Since we use private GitHub repositories for our code, we needed something to easily manage our builds. When we had a new project recently start up, we decided it was time to take the plunge with TeamCity. However, we found a problem with this: we use fakes for unit testing, something that requires the Visual Studio 2012 test runner (vstest.console.exe) to execute the tests.

Having the builds report unit test results and code coverage was important so we dug into TeamCity and did some Google searches to see if we could get what we needed.

Prerequisites

Not much is needed to get started. Visual Studio 2012 must be installed on the TeamCity build agent so we can manually execute the vstest.console.exe. But otherwise it’s pretty straightforward.

Note: This was built and tested using Team City version 7.1.4 (build 24331).

vstest.teamcity.logger

The first key to getting this working was being able to run the vstest.console.exe from the command line and have the results reported back to TeamCity so the build can be logged. We found a custom Visual Studio logger on GitHub that did the job. We just downloaded the project, built the DLL, and placed it in the directory specified in the README file.

Executing tests with Windows PowerShell

Next, we created a PowerShell script (that we made available on GitHub) to be used in a TeamCity build step and search your solution directories for test assemblies that match “*Tests.dll”. It will separate the assemblies that use fakes since these will not correctly run using dotCover for code coverage. The script has four parameters that need to be passed to it:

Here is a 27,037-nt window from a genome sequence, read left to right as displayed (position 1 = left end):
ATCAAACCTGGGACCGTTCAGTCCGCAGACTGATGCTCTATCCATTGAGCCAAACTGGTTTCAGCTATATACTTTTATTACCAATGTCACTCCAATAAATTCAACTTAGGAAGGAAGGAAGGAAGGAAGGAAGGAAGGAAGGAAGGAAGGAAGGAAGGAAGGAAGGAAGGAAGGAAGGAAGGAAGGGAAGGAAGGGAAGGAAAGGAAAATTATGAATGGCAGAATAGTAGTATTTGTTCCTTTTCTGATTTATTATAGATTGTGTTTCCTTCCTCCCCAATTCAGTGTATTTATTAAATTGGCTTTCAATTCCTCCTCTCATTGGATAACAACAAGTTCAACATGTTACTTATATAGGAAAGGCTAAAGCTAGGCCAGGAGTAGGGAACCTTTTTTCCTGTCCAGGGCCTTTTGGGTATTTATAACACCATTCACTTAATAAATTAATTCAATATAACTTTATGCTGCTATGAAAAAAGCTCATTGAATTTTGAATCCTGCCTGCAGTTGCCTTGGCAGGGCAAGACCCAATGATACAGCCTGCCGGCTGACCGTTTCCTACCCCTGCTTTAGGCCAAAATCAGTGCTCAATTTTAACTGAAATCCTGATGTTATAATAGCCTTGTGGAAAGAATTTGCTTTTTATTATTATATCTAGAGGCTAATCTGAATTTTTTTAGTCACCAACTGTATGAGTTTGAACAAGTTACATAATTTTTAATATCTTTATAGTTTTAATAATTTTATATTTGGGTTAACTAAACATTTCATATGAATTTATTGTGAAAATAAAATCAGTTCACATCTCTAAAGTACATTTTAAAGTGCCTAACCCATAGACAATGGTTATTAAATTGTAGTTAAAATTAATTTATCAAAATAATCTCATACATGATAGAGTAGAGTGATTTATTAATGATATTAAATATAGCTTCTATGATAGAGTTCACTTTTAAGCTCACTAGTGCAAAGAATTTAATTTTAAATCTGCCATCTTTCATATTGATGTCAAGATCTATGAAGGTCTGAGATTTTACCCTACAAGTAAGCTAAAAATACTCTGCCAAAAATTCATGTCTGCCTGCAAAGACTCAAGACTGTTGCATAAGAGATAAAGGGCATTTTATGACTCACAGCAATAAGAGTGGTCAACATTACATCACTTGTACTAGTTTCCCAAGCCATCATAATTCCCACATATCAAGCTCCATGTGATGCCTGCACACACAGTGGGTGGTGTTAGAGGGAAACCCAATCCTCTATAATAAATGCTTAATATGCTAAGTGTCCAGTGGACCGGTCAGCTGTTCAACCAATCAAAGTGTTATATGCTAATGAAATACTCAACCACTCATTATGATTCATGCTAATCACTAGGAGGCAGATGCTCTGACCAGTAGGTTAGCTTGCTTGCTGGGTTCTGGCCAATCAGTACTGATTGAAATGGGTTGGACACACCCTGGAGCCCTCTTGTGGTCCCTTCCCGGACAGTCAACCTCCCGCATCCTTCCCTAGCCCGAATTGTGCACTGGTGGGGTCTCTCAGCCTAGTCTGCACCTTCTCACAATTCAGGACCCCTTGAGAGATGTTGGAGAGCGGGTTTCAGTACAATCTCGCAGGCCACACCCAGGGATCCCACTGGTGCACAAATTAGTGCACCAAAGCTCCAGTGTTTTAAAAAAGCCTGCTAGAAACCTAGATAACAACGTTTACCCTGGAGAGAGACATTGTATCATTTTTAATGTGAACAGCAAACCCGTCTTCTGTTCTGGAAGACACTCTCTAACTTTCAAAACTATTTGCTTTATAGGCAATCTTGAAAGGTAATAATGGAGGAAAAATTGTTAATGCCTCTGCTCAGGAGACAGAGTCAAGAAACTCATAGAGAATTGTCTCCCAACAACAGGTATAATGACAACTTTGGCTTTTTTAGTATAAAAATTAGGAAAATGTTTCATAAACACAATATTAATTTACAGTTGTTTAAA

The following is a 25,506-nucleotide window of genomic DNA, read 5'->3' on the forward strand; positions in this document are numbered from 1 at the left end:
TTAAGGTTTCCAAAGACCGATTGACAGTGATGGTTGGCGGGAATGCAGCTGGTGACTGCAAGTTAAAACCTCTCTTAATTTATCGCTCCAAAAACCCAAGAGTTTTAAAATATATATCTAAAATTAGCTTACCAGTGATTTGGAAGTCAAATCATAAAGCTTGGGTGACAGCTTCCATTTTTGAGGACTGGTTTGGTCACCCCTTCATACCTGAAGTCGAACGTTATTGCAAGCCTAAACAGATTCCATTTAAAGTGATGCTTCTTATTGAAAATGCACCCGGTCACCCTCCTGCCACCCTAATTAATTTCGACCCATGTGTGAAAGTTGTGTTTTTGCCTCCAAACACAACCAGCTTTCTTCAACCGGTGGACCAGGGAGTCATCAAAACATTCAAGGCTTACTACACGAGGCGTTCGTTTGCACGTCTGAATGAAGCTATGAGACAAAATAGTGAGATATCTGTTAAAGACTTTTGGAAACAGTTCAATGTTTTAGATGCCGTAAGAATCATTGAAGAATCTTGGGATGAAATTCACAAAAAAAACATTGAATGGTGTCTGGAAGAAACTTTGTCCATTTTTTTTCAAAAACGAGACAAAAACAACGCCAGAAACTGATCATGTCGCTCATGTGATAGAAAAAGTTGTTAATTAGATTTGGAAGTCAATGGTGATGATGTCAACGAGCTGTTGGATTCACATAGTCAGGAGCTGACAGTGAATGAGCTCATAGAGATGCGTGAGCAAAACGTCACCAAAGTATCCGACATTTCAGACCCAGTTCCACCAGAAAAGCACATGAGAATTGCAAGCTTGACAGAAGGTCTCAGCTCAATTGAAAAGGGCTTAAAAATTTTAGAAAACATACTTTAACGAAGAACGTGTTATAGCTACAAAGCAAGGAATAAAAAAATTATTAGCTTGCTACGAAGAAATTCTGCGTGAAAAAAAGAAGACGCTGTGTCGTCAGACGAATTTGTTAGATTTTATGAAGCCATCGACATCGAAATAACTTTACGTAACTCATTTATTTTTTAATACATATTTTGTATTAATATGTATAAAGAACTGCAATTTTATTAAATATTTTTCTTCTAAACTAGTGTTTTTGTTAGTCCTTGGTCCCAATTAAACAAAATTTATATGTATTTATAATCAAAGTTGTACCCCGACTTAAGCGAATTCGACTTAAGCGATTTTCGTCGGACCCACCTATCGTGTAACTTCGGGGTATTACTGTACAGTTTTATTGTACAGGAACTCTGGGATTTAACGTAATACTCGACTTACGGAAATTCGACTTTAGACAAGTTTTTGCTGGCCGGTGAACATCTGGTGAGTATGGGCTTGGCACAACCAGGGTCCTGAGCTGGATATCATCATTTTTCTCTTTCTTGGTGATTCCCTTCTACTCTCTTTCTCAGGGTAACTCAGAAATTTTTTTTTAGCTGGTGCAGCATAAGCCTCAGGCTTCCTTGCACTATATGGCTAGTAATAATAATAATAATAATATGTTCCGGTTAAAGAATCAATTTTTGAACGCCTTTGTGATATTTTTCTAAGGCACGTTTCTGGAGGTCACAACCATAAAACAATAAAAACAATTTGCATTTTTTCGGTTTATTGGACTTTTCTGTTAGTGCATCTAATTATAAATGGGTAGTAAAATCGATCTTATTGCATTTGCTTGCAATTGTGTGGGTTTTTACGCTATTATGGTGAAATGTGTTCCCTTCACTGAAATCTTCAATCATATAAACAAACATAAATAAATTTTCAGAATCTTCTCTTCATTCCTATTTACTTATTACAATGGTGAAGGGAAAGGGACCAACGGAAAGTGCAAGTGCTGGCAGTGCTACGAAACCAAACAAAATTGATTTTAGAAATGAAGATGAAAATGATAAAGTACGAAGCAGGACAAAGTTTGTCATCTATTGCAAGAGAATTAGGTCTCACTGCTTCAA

• rootDirectory – The solution directory
  • configName – Used to create a folder for coverage files
  • filters – a list of dotCover filters for including/excluding assemblies
  • vsConfigName – The name of the Visual Studio Configuration you are building (This is the folder it will search for Test Assemblies)

The script will run dotCover on all the test assemblies not using fakes and provide the import the data back into TeamCity.

Sample Build Step

Sample build step

After that we can set up our new PowerShell step to run our unit tests.

We can set up our new PowerShell step to run our unit tests.

Results

Results

Conclusion

We hope integration between TeamCity and the Visual Studio 2012 test runner is coming, but in the meantime I think what we’ve come up with will serve us well.

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